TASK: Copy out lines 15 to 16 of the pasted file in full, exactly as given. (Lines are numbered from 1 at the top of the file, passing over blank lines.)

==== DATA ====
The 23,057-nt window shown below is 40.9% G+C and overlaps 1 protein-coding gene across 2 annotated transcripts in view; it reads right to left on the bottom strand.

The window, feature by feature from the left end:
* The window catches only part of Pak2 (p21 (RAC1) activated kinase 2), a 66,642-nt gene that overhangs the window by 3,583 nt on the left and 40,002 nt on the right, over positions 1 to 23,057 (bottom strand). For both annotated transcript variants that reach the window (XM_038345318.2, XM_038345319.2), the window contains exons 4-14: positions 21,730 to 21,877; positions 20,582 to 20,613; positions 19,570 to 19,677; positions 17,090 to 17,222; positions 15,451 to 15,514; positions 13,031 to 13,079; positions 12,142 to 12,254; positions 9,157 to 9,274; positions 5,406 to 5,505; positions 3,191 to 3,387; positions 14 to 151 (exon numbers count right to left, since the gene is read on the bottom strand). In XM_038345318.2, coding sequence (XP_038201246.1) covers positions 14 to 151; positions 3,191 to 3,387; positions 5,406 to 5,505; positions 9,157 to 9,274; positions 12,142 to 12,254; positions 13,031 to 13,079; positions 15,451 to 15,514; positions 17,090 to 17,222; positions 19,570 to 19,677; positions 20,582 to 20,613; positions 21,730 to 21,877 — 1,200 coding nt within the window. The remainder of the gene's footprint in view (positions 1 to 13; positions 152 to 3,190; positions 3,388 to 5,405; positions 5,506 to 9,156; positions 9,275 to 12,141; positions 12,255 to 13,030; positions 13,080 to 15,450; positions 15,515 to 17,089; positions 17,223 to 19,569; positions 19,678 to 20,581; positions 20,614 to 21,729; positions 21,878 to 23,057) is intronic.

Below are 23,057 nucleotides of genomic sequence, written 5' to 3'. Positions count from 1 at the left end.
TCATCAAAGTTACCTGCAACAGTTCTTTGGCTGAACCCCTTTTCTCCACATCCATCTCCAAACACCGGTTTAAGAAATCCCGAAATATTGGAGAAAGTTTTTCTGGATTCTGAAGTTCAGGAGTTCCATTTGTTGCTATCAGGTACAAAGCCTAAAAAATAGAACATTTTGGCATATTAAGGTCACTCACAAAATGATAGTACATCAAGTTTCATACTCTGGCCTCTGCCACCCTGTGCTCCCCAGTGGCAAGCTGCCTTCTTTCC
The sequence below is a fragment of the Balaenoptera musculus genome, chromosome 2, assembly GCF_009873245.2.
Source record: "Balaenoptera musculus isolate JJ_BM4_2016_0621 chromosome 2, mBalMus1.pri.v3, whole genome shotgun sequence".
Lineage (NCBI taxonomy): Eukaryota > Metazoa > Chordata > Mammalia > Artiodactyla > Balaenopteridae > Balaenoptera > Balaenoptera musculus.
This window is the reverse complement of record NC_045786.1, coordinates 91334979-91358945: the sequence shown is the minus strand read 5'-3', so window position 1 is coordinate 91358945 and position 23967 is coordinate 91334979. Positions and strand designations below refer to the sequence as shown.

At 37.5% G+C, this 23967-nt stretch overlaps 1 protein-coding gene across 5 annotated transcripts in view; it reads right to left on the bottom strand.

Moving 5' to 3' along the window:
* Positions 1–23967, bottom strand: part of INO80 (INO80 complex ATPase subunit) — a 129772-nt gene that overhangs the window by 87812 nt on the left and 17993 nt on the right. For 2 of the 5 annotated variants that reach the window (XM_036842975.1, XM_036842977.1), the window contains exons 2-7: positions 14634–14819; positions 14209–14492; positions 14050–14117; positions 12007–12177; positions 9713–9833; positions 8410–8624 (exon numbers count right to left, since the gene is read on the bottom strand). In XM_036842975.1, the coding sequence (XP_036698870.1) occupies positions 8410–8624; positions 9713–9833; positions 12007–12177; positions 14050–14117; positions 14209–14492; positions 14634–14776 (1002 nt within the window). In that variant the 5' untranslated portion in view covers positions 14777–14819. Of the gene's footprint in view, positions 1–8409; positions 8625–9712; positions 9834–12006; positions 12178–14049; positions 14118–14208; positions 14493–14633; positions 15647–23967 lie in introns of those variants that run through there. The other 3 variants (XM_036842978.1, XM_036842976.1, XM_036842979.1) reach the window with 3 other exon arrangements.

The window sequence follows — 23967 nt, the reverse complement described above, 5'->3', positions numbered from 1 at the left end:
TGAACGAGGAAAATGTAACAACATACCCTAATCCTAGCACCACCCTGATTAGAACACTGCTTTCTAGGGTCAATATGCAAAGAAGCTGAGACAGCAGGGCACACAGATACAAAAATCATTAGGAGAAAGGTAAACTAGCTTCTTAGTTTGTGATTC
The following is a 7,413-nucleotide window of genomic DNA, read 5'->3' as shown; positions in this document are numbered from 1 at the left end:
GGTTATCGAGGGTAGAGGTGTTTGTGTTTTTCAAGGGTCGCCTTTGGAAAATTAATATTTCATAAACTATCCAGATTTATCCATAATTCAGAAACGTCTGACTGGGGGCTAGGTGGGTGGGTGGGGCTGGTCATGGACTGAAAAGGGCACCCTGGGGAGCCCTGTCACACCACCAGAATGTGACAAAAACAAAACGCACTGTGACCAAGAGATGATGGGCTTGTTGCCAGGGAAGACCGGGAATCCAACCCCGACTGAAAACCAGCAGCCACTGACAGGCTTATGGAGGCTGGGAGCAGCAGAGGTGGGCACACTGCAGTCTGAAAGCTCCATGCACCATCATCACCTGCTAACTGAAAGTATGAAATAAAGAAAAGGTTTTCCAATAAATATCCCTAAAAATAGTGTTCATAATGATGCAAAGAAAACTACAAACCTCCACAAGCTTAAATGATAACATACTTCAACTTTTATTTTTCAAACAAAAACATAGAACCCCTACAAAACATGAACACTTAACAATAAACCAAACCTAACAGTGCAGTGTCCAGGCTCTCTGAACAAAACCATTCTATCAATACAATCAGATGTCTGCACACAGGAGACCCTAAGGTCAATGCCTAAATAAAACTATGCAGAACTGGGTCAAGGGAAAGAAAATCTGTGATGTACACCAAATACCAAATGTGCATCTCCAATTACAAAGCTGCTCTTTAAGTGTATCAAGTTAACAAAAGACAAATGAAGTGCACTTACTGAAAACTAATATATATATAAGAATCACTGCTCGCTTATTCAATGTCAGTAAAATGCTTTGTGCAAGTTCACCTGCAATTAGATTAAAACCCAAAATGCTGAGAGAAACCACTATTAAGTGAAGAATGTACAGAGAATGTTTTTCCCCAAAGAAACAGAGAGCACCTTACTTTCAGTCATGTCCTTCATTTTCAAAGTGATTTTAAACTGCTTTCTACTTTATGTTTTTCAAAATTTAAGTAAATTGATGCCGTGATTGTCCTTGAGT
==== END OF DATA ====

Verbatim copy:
The following is a 7,413-nucleotide window of genomic DNA, read 5'->3' as shown; positions in this document are numbered from 1 at the left end:
GGTTATCGAGGGTAGAGGTGTTTGTGTTTTTCAAGGGTCGCCTTTGGAAAATTAATATTTCATAAACTATCCAGATTTATCCATAATTCAGAAACGTCTGACTGGGGGCTAGGTGGGTGGGTGGGGCTGGTCATGGACTGAAAAGGGCACCCTGGGGAGCCCTGTCACACCACCAGAATGTGACAAAAACAAAACGCACTGTGACCAAGAGATGATGGGCTTGTTGCCAGGGAAGACCGGGAATCCAACCCCGACTGAAAACCAGCAGCCACTGACAGGCTTATGGAGGCTGGGAGCAGCAGAGGTGGGCACACTGCAGTCTGAAAGCTCCATGCACCATCATCACCTGCTAACTGAAAGTATGAAATAAAGAAAAGGTTTTCCAATAAATATCCCTAAAAATAGTGTTCATAATGATGCAAAGAAAACTACAAACCTCCACAAGCTTAAATGATAACATACTTCAACTTTTATTTTTCAAACAAAAACATAGAACCCCTACAAAACATGAACACTTAACAATAAACCAAACCTAACAGTGCAGTGTCCAGGCTCTCTGAACAAAACCATTCTATCAATACAATCAGATGTCTGCACACAGGAGACCCTAAGGTCAATGCCTAAATAAAACTATGCAGAACTGGGTCAAGGGAAAGAAAATCTGTGATGTACACCAAATACCAAATGTGCATCTCCAATTACAAAGCTGCTCTTTAAGTGTATCAAGTTAACAAAAGACAAATGAAGTGCACTTACTGAAAACTAATATATATATAAGAATCACTGCTCGCTTATTCAATGTCAGTAAAATGCTTTGTGCAAGTTCACCTGCAATTAGATTAAAACCCAAAATGCTGAGAGAAACCACTATTAAGTGAAGAATGTACAGAGAATGTTTTTCCCCAAAGAAACAGAGAGCACCTTACTTTCAGTCATGTCCTTCATTTTCAAAGTGATTTTAAACTGCTTTCTACTTTATGTTTTTCAAAATTTAAGTAAATTGATGCCGTGATTGTCCTTGAGT